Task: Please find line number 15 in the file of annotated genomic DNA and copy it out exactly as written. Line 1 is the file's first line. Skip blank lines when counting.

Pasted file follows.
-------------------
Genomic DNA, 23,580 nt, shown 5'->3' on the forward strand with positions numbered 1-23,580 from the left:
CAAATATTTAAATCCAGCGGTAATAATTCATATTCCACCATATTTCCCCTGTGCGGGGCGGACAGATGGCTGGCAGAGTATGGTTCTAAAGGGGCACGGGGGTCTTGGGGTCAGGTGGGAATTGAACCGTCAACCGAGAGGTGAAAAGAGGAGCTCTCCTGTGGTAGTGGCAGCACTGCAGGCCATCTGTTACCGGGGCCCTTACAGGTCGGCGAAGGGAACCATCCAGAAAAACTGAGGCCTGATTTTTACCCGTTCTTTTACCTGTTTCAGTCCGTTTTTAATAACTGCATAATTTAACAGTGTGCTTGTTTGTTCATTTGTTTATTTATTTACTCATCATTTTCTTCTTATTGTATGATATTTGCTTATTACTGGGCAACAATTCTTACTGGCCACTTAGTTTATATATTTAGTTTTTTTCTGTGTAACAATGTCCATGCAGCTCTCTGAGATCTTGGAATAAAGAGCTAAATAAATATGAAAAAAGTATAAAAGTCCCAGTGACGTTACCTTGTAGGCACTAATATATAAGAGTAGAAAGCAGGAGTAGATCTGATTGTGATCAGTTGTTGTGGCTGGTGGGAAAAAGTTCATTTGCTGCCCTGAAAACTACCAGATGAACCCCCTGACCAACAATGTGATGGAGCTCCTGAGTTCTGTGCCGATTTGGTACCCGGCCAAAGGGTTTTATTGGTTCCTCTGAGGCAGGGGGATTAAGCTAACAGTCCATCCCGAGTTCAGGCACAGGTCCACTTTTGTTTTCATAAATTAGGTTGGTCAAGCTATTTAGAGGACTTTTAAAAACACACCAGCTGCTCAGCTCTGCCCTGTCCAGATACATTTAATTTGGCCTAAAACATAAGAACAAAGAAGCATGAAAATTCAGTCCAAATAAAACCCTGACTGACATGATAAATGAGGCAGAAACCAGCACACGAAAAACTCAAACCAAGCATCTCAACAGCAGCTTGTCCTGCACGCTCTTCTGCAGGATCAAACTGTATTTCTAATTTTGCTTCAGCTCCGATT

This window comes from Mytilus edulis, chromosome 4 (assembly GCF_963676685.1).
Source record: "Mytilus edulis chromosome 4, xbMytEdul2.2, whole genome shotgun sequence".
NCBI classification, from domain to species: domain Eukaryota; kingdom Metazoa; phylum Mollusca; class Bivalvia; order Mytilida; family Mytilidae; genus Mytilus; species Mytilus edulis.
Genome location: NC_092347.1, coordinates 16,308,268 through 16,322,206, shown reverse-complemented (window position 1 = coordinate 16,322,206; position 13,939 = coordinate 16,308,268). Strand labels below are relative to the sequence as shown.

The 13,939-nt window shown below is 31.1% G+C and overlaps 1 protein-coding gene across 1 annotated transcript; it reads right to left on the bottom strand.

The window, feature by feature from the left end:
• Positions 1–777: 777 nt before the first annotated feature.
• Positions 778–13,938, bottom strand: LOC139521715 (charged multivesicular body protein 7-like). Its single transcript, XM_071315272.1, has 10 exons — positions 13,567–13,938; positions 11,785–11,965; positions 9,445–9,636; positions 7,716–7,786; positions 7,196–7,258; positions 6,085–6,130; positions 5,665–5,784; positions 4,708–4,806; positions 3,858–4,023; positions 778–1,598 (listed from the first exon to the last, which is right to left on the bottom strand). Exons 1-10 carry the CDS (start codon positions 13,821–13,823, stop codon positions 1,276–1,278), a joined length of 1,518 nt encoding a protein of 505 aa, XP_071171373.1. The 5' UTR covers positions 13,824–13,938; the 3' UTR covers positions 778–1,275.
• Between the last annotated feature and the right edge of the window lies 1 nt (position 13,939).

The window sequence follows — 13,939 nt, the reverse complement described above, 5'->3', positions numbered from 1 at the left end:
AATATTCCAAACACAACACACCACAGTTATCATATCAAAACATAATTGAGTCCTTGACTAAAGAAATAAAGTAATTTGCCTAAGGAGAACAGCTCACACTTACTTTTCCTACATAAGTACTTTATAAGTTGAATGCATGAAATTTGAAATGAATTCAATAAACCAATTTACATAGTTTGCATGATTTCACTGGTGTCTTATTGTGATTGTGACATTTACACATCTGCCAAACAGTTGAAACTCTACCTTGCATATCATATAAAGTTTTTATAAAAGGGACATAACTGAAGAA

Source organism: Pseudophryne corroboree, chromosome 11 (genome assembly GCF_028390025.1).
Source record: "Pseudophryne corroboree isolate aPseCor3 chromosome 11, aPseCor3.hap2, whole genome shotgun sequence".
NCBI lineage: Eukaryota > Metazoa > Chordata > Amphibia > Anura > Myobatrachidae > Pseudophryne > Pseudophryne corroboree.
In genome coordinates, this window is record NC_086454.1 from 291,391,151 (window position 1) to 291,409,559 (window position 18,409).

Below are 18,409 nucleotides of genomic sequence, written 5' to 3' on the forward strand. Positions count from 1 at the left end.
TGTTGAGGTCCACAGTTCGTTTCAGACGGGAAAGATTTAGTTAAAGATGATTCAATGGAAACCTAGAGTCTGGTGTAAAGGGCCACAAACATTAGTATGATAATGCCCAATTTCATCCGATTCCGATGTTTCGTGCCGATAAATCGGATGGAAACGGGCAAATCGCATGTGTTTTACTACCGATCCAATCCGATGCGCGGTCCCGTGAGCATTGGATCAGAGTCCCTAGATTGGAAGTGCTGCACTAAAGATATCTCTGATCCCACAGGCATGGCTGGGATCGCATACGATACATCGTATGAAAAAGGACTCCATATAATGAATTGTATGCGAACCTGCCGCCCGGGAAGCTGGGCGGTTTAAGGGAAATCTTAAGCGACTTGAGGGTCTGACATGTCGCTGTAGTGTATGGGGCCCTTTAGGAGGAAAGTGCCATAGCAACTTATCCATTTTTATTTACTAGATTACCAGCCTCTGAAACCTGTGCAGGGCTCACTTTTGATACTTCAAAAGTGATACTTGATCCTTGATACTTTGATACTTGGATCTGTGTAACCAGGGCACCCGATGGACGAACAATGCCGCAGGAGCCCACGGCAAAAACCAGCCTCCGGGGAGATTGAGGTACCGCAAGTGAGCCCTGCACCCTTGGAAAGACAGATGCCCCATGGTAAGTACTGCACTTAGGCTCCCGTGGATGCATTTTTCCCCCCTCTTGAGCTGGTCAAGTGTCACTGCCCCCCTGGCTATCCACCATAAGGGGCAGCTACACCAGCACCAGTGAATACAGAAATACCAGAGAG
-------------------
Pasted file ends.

Source record: "Pseudophryne corroboree isolate aPseCor3 chromosome 11, aPseCor3.hap2, whole genome shotgun sequence".